Hello and welcome to my blog, Author Interviews. My name is Fiona Mcvie.

Hello everyone and thank you Fiona for asking me over for a visit.


Let’s get you introduced to everyone, shall we? Tell us your name. What is your age?

My name is Colette McCormick and I’m 55 years old.

Fiona: Where are you from?

I was born and raised in Sheffield but I have lived all of my adult life in County Durham.

Fiona: A little about your self (ie,  your education, family life, etc.).

I was educated at Notre Dame High School for Girls in Sheffield where the nuns were able to teach me a lot about English but next to nothing about Maths. My first job after leaving school was a ledger clerk, which ironically meant that I had to make figures balance. When I went back to work after my children were born I had a variety of jobs that included Play-Group Leader, Dinner Lady and Sales Assistant on the deli counter in a department store. For the last 18 years I have managed a charity shop. I spent 10 years working for Cancer Research UK but have been with Barnardo’s since 2010. My husband and I have two grown up sons and a daft dog.

Fiona: Tell us your latest news.

My biggest piece of news is that my second book ‘Ribbons in Her Hair,’ is due to be published on 23rd August.

Fiona: When and why did you begin writing?

I was just a child when I started writing stories and I did so because I enjoyed it. I think it’s really important that you write because you enjoy it because if you do it with the intention of becoming a millionaire, chances are you’ll end up sorely disappointed.

Fiona: When did you first consider yourself a writer?

When my first book was commissioned I wrote ‘Writer at Accent Press’ on my Facebook page. Before that I used to think of myself as someone who wanted to be a writer. Having said that, my occupation is charity shop manager.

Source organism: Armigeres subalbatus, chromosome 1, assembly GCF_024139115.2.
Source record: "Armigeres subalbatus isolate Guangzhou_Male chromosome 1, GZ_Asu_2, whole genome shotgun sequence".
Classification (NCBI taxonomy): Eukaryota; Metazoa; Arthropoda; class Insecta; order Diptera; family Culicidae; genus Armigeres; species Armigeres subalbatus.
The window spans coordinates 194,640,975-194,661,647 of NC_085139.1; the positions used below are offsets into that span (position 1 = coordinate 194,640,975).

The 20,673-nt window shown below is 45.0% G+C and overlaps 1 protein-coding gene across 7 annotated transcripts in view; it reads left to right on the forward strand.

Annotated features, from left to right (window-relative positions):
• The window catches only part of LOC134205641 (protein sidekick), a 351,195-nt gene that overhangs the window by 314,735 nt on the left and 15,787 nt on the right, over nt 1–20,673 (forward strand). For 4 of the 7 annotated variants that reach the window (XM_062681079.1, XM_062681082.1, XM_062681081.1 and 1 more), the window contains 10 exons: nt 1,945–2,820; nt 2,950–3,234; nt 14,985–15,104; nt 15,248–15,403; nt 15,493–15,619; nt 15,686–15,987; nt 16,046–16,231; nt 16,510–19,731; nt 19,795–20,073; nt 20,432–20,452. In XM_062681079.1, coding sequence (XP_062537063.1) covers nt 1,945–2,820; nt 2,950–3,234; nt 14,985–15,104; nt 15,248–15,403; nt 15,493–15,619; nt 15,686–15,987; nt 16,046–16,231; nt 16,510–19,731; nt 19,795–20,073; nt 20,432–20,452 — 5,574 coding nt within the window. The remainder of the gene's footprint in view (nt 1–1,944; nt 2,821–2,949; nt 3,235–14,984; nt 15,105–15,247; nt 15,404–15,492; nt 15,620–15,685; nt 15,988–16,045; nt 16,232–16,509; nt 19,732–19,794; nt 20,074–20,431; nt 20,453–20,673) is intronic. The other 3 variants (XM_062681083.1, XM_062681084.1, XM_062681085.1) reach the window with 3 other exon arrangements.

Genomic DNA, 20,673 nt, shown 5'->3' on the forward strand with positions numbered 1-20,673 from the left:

Fiona: What inspired you to write your first book?

I was on a trip away for work and I rang hometo check that they were OK. My husband joked that ‘We don’t need you,’ and that started me thinking. I was only away for a couple of nights, but what if I never went home? ‘Things I Should Have said and Done’ was born that night.

Fiona: How did you come up with the title?

I didn’t. The original title (the one that I gave it) was ‘Beyond the Light’ but that was considered too ‘churchy.’ My editor at the time, Rebecca Lloyd, suggested the name and it’s perfect.

Fiona: Do you have a specific writing style? Is there anything about your style or genre that you find particularly challenging?

I like to write in the first person and in a conversational style. I want the reader to feel like the characters are there with them, talking to them. The biggest problem that I have with this is making sure that I write in a way that everyone knows what the character is talking about. I have to be careful not to use colloquialisms.

Fiona: How much of the book is realistic and are experiences based on someone you know, or events in your own life?

I can’t think of anything in ‘Things I Should Have Said and Done,’ that was based on anything other than the world that I had created inside my head. Ribbons in Her Hair,’ was inspired by a conversation but the story in the book isn’t the story of the person that I was talking to. I did give a nod to my though when Susan said that her mother made the best mashed potatoes in the world. She didn’t – my mum did.

Fiona: To craft your works, do you have to travel? Before or during the process?

The only place I have had to travel to so far is the place between my ears. Maybe I should set a book in an exotic location.

Fiona: Who designed the covers?

Zoe Foster created the cover of ‘Ribbons in Her Hair,’ and also the kindle cover of ‘Things I Should Have Said and Done.’ If the paperback was reprinted it would have Zoe’s cover this time.

Fiona: Is there a message in your novel that you want readers to grasp?

I think it would be not to judge people. I think that as a society we are too quick to make decisions about people’s lives without understanding what’s going on and what they might be going through. I try not to judge anyone because I’m not in their shoes.

Fiona: Are there any new authors that have grasped your interest?  Who is your favorite writer, and what is it about their work that really strikes you?

Now that’s a tricky one because I read a lot of books by a lot of different people. I often read a book and think I’ve discovered someone new only to realise they’ve been writing for years and I’m four books behind. One of my favourite writers was Ed McBain because he wrote incredible dialogue. He could move a story on so quickly with a conversation.

Fiona: Outside of family members, name one entity that supported your commitment to become a published author